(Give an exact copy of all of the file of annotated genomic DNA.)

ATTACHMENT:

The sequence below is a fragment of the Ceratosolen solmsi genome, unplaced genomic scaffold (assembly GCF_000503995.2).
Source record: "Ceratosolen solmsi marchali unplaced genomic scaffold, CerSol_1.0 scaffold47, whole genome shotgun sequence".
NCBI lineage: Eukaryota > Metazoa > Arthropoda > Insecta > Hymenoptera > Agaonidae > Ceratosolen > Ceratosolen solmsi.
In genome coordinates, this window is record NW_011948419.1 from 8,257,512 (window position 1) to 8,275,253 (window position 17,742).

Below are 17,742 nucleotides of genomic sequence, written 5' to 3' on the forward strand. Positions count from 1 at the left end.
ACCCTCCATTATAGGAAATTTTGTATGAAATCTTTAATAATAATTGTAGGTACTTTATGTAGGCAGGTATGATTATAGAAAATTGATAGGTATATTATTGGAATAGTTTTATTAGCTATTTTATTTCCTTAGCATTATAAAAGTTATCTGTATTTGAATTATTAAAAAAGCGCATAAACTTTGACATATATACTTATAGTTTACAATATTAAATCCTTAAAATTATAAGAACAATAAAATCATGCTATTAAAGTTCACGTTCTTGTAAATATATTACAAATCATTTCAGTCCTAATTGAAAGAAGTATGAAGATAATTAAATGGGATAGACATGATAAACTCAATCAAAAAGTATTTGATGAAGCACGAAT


The sequence below is a fragment of the Ceratosolen solmsi genome, unplaced genomic scaffold (assembly GCF_000503995.2).
Source record: "Ceratosolen solmsi marchali unplaced genomic scaffold, CerSol_1.0 scaffold47, whole genome shotgun sequence".
NCBI lineage: Eukaryota > Metazoa > Arthropoda > Insecta > Hymenoptera > Agaonidae > Ceratosolen > Ceratosolen solmsi.
In genome coordinates, this window is record NW_011948419.1 from 8,257,512 (window position 1) to 8,275,253 (window position 17,742).

Below are 17,742 nucleotides of genomic sequence, written 5' to 3' on the forward strand. Positions count from 1 at the left end.
ACCCTCCATTATAGGAAATTTTGTATGAAATCTTTAATAATAATTGTAGGTACTTTATGTAGGCAGGTATGATTATAGAAAATTGATAGGTATATTATTGGAATAGTTTTATTAGCTATTTTATTTCCTTAGCATTATAAAAGTTATCTGTATTTGAATTATTAAAAAAGCGCATAAACTTTGACATATATACTTATAGTTTACAATATTAAATCCTTAAAATTATAAGAACAATAAAATCATGCTATTAAAGTTCACGTTCTTGTAAATATATTACAAATCATTTCAGTCCTAATTGAAAGAAGTATGAAGATAATTAAATGGGATAGACATGATAAACTCAATCAAAAAGTATTTGATGAAGCACGAAT